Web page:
American doctors urge to measure the oxygen content in the blood with a pulse oximeter.
The New York Times publishes material written by an emergency physician, intubation and airway rehabilitation specialist Richard Levitan. The text is entitled “Infection that silently kills patients with coronavirus. What I learned from 10 days of treatment for COVID pneumonia at Bellevue Hospital. ” This is what the doctor writes, working at the peak of the disease in a New York hospital.
One of the main reasons why a pandemic has such an unprecedented mortality is the pneumonia that the virus causes in the early stages of the disease. Usually in the emergency department there are patients with various conditions, ranging from serious ones: heart attacks, strokes and traumatic injuries, and ending with life-threatening ones, such as minor lacerations, intoxication, orthopedic injuries and migraines. Now almost all ambulance patients have pneumonia caused by COVID-19.
“During the first hour of my first shift, I inserted breathing tubes into two patients,” the author writes. - A patient with a stab wound to the shoulder, whom we had X-rayed because we were afraid that he had lung collapse, actually had COVID pneumonia. In patients who we did computed tomography because of a fall injury, we accidentally discovered COVID pneumonia. In elderly patients who lost consciousness for unknown reasons, as well as in a number of patients with diabetes, this disease was also detected. But what really surprised us was that none of them reported breathing problems, although radiographs of their chest showed diffuse pneumonia and the oxygen level was below normal. How could this happen? ”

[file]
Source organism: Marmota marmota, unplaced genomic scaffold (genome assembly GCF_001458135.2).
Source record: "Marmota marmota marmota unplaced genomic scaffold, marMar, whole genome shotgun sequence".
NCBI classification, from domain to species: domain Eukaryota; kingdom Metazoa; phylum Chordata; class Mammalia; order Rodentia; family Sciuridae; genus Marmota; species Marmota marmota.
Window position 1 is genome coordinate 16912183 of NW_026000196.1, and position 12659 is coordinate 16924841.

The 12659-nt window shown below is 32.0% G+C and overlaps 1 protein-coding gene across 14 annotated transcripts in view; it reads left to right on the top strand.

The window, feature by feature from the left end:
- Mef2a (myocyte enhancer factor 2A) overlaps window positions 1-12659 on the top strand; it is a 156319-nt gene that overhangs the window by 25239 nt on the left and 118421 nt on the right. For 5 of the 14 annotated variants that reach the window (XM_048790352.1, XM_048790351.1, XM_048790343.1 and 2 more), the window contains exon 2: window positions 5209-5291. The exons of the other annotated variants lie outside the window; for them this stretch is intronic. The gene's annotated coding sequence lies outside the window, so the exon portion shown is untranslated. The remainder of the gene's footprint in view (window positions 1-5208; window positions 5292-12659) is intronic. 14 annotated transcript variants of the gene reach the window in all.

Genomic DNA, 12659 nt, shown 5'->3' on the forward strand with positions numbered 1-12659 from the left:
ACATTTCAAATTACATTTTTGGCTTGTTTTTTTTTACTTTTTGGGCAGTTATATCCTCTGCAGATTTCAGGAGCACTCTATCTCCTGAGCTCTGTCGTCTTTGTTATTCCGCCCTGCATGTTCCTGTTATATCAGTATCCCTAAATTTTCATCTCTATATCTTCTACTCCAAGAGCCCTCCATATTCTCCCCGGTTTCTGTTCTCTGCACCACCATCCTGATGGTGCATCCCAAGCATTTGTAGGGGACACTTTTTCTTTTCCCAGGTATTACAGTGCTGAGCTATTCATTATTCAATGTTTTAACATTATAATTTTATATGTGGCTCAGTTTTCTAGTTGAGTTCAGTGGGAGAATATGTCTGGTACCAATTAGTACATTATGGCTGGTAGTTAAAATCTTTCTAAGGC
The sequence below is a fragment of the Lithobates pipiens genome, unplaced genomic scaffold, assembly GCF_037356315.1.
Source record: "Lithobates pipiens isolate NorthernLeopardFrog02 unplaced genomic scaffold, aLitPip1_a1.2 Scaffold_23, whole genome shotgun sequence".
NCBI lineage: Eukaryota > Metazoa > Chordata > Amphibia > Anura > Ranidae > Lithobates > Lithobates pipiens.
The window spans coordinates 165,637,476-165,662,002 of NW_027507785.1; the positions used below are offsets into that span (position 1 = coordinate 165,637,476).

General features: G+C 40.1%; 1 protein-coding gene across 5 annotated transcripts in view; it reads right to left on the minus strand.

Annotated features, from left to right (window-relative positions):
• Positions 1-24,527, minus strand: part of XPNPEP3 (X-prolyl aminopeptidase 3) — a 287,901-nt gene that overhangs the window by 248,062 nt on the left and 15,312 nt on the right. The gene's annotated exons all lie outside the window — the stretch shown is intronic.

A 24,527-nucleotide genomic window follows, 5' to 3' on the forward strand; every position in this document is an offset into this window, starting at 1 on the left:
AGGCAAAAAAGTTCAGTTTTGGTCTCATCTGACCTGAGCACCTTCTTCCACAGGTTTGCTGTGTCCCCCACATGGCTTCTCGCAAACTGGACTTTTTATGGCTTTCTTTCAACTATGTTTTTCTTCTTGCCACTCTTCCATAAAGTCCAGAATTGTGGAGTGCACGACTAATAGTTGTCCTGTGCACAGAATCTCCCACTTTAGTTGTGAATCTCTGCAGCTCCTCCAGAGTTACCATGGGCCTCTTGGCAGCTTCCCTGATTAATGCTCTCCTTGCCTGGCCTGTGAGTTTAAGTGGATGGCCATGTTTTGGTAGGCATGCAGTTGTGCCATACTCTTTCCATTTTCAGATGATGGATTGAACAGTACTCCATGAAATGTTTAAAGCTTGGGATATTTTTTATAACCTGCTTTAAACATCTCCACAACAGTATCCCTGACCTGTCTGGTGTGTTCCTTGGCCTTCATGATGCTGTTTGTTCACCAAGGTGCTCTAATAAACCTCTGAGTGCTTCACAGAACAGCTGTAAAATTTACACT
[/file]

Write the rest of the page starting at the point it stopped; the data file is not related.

As practice shows, COVID pneumonia initially causes a form of oxygen deficiency, which, due to its insidious, elusive nature, can be called “silent hypoxia.” Pneumonia is usually an infectious lung disease in which the alveoli are filled with fluid. In this case, the patient usually feels chest discomfort, breathing pain and other breathing problems. But in the case of COVID pneumonia, patients do not feel shortness of breath, even when their oxygen level drops. By the time they begin to feel something, they already have, as a rule, dangerously low oxygen levels and moderate or severe pneumonia (this can be seen on radiographs). Normal oxygen saturation for most people is from 94% to 100%. In patients with COVID pneumonia, this rate can be as low as 50%.